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Just What Do Your Laundry’s Customers Want? (Conclusion)

Feedback collected can inform when deciding on service offerings

MANCHESTER, N.H. — Laundry owners, particularly those new to the business, have to be willing to put in the effort needed to know what type of people their laundry’s customers are and why they visit their store instead of others nearby.

Kristyn Van Ostern co-owns Wash Street. She and partner Laura Simoes purchased an existing laundromat that has evolved into a laundry services company offering self-service, wash-and-fold and dry cleaning plus pickup and delivery that will be celebrating its seventh anniversary here in April.


The varied services that Wash Street offers requires the business to take different approaches to customer communications, Van Ostern says.

“I think that the biggest difference for us is how we communicate with the walk-in customer—and that’s for both coin-op and our walk-in wash-and-fold and drycleaning customers—and then how we communicate with our customers who never will step foot in our facility (and) who will literally never have an opportunity to interact with a Wash Street employee other than maybe a driver.”

For the customers they don’t see face-to-face, Wash Street utilizes a variety of online communications: “With the folks who never step foot in our facility, it’s all online, email, social media, paid advertising,” she says.

Attendants have more of an opportunity to be a physical “touch point” for walk-in customers.

“We still collect their information from an email perspective, but it is a very different way of communicating with customers and getting to know your customers.”


Customer feedback has helped inform Wash Street’s offerings, including one that Van Ostern admits missed the mark.

“I thought we could offer a wash-and-iron service at the beginning, and this was primarily (targeted) at people who didn’t necessarily need a full press. This was, for me, blouses and pants,” Van Ostern recounts. “So we offered (it) for a while … and the feedback was quite poor. We did not do a very good job at that, and we have since realized that that’s not an effective service for us.”

How would you measure your information-gathering abilities today compared to when you started the business?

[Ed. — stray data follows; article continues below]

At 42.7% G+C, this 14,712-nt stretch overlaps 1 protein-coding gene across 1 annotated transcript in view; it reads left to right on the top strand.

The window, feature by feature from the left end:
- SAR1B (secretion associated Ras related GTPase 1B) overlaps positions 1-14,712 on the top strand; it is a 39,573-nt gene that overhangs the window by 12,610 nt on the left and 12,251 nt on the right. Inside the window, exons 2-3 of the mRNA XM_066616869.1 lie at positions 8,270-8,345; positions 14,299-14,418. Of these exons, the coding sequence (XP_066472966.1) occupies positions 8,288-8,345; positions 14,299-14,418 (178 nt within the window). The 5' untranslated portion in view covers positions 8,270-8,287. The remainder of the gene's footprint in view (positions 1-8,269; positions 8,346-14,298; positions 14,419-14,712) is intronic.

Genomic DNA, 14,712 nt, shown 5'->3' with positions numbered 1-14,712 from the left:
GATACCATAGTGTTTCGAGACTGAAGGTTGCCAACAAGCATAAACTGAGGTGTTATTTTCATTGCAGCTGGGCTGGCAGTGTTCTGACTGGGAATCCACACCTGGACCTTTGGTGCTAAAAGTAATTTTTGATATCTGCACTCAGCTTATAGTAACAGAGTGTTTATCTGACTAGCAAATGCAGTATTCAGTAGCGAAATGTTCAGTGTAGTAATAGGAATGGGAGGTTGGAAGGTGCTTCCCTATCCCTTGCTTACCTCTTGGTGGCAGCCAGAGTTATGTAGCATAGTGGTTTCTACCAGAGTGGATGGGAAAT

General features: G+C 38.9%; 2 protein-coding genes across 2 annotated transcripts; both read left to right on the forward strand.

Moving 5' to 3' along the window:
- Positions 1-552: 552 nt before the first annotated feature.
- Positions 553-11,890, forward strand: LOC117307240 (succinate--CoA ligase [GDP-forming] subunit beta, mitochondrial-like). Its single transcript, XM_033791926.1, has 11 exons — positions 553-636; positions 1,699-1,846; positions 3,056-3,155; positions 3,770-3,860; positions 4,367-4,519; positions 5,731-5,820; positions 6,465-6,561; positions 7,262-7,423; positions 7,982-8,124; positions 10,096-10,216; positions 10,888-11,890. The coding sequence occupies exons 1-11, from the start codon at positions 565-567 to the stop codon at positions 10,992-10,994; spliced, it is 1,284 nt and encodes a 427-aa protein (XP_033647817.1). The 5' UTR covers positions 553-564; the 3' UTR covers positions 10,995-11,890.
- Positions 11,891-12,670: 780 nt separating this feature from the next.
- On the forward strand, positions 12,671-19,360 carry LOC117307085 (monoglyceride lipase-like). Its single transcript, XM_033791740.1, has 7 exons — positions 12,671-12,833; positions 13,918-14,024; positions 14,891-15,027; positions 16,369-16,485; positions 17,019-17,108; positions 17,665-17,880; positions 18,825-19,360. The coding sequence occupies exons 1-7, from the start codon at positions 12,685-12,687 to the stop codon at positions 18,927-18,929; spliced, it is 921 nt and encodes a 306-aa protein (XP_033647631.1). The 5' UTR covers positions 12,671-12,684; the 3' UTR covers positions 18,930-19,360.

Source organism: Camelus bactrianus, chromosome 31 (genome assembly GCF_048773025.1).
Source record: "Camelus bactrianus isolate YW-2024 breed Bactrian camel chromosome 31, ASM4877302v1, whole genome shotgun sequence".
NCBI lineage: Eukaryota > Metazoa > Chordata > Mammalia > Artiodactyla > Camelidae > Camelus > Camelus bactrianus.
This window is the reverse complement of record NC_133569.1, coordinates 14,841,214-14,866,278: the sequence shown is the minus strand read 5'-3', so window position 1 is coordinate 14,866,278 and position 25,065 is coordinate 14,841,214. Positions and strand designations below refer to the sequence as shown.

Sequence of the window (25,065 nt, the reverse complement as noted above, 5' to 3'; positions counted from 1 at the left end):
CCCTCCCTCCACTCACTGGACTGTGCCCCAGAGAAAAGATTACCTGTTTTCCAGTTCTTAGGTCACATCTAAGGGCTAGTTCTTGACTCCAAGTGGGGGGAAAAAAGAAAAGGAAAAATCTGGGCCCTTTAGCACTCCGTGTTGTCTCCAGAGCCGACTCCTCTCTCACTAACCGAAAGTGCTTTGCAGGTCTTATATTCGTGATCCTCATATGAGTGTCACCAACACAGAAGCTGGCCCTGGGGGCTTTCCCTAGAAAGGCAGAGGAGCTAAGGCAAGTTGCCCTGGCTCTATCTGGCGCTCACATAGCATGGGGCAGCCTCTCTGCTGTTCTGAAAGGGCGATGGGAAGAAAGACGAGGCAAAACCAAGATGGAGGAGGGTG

“We have definitely improved, in part because the point-of-sale system that we use integrated a touch point with customers where, after a certain number of orders, we reach out to a customer (about order quality and fulfillment). So that has really helped to scale that kind of feedback, but I still don’t think that we’re doing everything that we can do, and that’s because our number of customers has grown so much.

“I think you always have to come up with new tactics as your base grows because you’re not going to see them all in person, and your driver may not even see them all, and you have to figure out new techniques as your customers scale.”

In many cases, Van Ostern believes you must build a relationship with your customer first before they’re willing to give you feedback.

“I think there are some people that that’s not true for. Some people are very willing to give feedback to people they don’t know, often unkind,” she says. “And it’s just as rare, I think, to get unsolicited positive feedback.

“One of the things we’ve tried to impress upon our employees is that every piece of feedback we get from a customer is part of a relationship that we want to build on. If someone says they weren’t happy with an order, let’s dig into why.”

Do you think it’s possible to fully learn what the customer wants?

“Yes. If you have a relationship with a customer, or they’re very forthright, I do think you can learn exactly what they want,” Van Ostern says. “But I also believe that what they want changes over time. … What they need might change, or what you’re providing might change, so I think that it’s a very constant process that you have to go through.

“I want to make sure there aren’t people lurking out there who are, you know, a little unhappy and we can find ways to improve the service for them.”

This article was adapted from an episode of the American Coin-Op Podcast. We offer many episodes on a variety of topics of interest to self-service laundry owners and operators. Check them out HERE.

Just What Do Your Laundry’s Customers Want?

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Have a question or comment? E-mail our editor Bruce Beggs at [email protected].